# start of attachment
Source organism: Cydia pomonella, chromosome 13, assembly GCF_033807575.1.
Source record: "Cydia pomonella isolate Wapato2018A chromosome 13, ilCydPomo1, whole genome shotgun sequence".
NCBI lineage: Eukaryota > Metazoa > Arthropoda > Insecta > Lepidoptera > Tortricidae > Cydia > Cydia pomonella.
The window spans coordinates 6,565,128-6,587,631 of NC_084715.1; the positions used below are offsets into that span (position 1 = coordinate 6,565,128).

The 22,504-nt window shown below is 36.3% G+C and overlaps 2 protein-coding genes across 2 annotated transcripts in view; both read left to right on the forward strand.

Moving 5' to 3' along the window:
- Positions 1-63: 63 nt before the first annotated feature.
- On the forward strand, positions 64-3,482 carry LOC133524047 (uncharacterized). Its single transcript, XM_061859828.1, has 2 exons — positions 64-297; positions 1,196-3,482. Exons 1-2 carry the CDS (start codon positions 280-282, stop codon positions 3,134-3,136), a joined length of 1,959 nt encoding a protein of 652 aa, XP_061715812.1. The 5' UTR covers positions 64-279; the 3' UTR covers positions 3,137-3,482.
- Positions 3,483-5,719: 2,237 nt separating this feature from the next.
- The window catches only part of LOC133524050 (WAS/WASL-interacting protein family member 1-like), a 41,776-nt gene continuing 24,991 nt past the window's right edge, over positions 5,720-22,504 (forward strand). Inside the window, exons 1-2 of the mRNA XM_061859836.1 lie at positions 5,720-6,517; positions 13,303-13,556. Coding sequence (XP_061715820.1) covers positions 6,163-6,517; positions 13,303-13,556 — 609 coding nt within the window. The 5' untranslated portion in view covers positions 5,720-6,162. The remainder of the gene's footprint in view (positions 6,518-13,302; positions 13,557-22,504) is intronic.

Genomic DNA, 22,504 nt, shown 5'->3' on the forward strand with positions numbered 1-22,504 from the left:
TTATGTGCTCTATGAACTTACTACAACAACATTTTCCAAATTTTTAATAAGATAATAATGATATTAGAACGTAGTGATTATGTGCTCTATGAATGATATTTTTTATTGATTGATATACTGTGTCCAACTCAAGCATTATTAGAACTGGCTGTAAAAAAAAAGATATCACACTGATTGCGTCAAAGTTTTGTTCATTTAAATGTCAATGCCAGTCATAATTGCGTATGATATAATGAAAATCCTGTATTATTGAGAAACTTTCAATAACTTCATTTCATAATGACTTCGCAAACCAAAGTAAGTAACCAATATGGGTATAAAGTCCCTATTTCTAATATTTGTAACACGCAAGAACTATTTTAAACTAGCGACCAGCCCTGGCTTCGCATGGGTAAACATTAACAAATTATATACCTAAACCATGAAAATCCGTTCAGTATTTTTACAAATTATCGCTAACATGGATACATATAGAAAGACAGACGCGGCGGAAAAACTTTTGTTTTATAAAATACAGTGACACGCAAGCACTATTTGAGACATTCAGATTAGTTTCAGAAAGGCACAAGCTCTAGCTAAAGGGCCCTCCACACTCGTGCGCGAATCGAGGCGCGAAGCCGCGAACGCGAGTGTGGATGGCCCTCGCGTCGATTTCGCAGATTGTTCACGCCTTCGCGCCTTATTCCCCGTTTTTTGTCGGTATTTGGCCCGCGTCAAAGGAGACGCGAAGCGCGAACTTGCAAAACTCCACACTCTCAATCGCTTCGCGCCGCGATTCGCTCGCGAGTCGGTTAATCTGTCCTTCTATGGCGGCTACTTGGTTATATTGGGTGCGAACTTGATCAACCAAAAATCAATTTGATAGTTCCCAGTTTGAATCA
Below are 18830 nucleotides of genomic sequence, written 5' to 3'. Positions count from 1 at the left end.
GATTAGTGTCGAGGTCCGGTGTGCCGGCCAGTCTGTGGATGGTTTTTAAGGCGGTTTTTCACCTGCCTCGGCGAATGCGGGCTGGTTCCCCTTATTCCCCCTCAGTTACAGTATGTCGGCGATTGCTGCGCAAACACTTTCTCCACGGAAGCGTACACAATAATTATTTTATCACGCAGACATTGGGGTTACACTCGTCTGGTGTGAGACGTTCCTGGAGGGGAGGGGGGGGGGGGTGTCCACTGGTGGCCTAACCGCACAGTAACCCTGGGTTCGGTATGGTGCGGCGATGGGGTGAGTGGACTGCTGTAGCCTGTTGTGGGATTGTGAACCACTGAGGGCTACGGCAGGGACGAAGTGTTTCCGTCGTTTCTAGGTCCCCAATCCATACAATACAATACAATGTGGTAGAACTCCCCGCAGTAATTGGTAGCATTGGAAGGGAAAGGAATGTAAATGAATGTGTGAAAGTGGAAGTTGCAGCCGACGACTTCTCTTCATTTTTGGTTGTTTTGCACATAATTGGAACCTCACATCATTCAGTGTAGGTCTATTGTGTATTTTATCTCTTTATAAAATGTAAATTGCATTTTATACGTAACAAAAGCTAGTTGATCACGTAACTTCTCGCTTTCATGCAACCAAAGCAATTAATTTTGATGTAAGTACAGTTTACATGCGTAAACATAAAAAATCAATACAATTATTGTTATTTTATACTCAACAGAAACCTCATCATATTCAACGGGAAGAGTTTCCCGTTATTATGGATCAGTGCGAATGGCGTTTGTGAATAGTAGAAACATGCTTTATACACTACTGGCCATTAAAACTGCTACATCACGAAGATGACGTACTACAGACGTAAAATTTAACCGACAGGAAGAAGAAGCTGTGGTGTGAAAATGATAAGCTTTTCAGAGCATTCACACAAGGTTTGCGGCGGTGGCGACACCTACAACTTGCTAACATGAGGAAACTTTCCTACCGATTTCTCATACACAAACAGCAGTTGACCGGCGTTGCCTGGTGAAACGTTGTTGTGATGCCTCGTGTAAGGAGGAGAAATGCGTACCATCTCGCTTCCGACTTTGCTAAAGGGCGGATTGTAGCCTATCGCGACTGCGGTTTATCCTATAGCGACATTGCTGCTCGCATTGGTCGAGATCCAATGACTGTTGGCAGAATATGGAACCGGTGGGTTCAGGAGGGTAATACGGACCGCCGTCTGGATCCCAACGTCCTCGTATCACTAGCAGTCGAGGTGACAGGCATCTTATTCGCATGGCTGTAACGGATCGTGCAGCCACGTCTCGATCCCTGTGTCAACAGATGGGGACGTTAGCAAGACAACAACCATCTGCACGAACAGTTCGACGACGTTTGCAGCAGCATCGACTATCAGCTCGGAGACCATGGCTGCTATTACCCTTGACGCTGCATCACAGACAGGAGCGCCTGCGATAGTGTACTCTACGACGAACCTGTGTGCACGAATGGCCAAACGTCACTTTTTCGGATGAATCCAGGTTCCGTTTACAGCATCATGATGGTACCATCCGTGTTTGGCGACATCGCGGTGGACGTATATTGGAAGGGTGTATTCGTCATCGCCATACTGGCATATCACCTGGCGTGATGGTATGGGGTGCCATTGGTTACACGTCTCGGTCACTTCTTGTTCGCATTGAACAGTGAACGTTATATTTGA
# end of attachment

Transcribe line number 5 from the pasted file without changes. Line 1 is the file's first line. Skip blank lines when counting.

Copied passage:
The 22,504-nt window shown below is 36.3% G+C and overlaps 2 protein-coding genes across 2 annotated transcripts in view; both read left to right on the forward strand.